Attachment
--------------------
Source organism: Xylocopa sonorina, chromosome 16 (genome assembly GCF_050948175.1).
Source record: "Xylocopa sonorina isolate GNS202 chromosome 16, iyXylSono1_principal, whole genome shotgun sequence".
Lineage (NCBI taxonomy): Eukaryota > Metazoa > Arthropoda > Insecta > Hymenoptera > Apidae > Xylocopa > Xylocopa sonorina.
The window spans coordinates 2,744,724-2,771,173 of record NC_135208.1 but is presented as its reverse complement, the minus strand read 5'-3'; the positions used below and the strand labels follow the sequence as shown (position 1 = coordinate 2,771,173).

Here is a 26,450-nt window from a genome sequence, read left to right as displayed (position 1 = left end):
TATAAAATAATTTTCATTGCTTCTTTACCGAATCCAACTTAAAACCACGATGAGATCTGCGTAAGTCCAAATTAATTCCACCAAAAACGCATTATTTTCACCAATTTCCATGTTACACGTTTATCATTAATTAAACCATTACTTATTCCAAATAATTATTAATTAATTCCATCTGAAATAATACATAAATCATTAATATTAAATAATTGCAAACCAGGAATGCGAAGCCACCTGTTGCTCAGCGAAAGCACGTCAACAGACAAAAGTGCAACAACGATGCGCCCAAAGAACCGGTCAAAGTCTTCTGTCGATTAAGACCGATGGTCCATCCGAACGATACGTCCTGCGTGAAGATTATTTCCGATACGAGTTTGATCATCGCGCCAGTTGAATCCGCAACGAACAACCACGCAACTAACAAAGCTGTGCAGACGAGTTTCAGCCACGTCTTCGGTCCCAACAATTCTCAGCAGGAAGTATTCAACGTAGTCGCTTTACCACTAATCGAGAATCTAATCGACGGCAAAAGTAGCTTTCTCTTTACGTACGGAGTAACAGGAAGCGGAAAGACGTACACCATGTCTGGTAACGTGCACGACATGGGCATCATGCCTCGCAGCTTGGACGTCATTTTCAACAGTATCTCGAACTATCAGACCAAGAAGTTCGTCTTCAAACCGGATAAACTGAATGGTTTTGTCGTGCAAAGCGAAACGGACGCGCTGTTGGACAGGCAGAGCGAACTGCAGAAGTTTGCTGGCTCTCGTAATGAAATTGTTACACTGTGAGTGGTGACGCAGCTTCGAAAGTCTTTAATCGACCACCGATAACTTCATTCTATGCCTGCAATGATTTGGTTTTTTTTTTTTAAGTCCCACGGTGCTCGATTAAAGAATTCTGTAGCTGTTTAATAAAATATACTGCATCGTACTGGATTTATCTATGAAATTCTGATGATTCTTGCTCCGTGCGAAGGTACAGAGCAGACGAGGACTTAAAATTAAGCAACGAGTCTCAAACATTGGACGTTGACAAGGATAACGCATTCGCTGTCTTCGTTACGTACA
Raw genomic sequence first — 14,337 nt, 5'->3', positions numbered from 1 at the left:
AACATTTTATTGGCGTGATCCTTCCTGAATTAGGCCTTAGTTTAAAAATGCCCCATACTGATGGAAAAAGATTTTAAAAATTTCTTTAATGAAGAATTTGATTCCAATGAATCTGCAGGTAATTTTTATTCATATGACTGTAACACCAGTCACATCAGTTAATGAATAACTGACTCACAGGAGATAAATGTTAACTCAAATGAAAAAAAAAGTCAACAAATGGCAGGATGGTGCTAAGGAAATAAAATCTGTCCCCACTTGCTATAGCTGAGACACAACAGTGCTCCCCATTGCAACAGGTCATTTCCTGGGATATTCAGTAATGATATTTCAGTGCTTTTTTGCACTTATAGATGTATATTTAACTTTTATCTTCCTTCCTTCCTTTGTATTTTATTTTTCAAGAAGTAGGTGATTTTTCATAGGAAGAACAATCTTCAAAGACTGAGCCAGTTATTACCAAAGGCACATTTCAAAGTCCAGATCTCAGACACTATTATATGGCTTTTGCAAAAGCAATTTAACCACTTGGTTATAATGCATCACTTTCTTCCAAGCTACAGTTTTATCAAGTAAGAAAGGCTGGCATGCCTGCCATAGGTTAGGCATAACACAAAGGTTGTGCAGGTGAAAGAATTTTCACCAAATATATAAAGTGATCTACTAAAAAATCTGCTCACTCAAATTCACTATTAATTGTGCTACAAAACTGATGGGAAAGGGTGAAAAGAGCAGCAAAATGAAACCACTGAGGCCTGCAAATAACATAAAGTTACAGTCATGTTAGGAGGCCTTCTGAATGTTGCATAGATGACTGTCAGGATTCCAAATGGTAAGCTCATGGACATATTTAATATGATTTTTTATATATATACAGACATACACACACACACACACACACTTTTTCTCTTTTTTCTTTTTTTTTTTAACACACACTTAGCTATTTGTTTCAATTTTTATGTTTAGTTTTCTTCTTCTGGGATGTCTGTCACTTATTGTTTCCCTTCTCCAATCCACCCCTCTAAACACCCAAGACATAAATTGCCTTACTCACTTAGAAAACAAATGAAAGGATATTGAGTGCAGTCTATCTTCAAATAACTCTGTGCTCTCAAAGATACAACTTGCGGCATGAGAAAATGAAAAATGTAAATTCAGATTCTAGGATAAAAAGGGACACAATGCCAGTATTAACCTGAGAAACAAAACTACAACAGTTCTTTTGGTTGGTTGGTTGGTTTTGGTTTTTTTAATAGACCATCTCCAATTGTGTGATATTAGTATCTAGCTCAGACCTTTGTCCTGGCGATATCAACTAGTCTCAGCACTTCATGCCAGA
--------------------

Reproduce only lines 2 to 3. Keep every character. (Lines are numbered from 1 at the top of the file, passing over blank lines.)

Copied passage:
Source record: "Xylocopa sonorina isolate GNS202 chromosome 16, iyXylSono1_principal, whole genome shotgun sequence".
Lineage (NCBI taxonomy): Eukaryota > Metazoa > Arthropoda > Insecta > Hymenoptera > Apidae > Xylocopa > Xylocopa sonorina.